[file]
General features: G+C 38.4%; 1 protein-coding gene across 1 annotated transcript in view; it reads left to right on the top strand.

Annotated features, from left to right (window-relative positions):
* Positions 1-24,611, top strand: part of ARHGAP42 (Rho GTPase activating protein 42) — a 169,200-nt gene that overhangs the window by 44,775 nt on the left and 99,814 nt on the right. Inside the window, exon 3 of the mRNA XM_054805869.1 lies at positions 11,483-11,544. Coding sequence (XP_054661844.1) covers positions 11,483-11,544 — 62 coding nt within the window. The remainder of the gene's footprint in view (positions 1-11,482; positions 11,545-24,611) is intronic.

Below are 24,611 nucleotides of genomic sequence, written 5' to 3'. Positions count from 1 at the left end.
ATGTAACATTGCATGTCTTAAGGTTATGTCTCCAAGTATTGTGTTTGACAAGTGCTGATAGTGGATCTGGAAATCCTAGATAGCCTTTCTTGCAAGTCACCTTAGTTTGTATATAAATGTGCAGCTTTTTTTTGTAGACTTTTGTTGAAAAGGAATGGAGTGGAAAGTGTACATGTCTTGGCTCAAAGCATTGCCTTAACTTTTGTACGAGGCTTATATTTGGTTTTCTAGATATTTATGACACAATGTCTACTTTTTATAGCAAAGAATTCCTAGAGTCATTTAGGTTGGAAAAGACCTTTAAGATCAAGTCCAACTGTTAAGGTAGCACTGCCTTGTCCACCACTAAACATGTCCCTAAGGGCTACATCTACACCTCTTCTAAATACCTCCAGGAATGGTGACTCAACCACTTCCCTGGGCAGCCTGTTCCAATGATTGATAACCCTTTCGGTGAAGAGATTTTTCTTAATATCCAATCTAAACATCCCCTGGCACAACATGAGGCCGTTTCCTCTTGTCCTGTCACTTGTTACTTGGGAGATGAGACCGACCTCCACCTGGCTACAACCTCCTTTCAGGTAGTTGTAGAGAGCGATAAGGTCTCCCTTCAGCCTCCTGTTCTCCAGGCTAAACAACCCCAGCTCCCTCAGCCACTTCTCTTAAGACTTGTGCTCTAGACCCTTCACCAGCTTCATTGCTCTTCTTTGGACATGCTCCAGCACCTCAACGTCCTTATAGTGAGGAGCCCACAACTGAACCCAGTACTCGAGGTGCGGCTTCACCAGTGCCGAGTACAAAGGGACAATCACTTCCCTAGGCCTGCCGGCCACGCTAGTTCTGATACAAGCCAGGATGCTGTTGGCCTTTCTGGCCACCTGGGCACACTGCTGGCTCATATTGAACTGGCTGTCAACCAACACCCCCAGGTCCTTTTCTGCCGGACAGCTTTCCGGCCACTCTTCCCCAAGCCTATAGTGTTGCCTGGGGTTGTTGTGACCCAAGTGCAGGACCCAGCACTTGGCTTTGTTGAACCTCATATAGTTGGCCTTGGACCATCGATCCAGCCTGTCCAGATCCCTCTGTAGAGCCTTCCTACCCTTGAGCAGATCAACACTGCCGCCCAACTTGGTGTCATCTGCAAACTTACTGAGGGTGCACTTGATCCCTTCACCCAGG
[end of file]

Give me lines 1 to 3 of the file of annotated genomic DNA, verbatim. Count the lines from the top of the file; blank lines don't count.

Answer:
General features: G+C 38.4%; 1 protein-coding gene across 1 annotated transcript in view; it reads left to right on the top strand.

Annotated features, from left to right (window-relative positions):
* Positions 1-24,611, top strand: part of ARHGAP42 (Rho GTPase activating protein 42) — a 169,200-nt gene that overhangs the window by 44,775 nt on the left and 99,814 nt on the right. Inside the window, exon 3 of the mRNA XM_054805869.1 lies at positions 11,483-11,544. Coding sequence (XP_054661844.1) covers positions 11,483-11,544 — 62 coding nt within the window. The remainder of the gene's footprint in view (positions 1-11,482; positions 11,545-24,611) is intronic.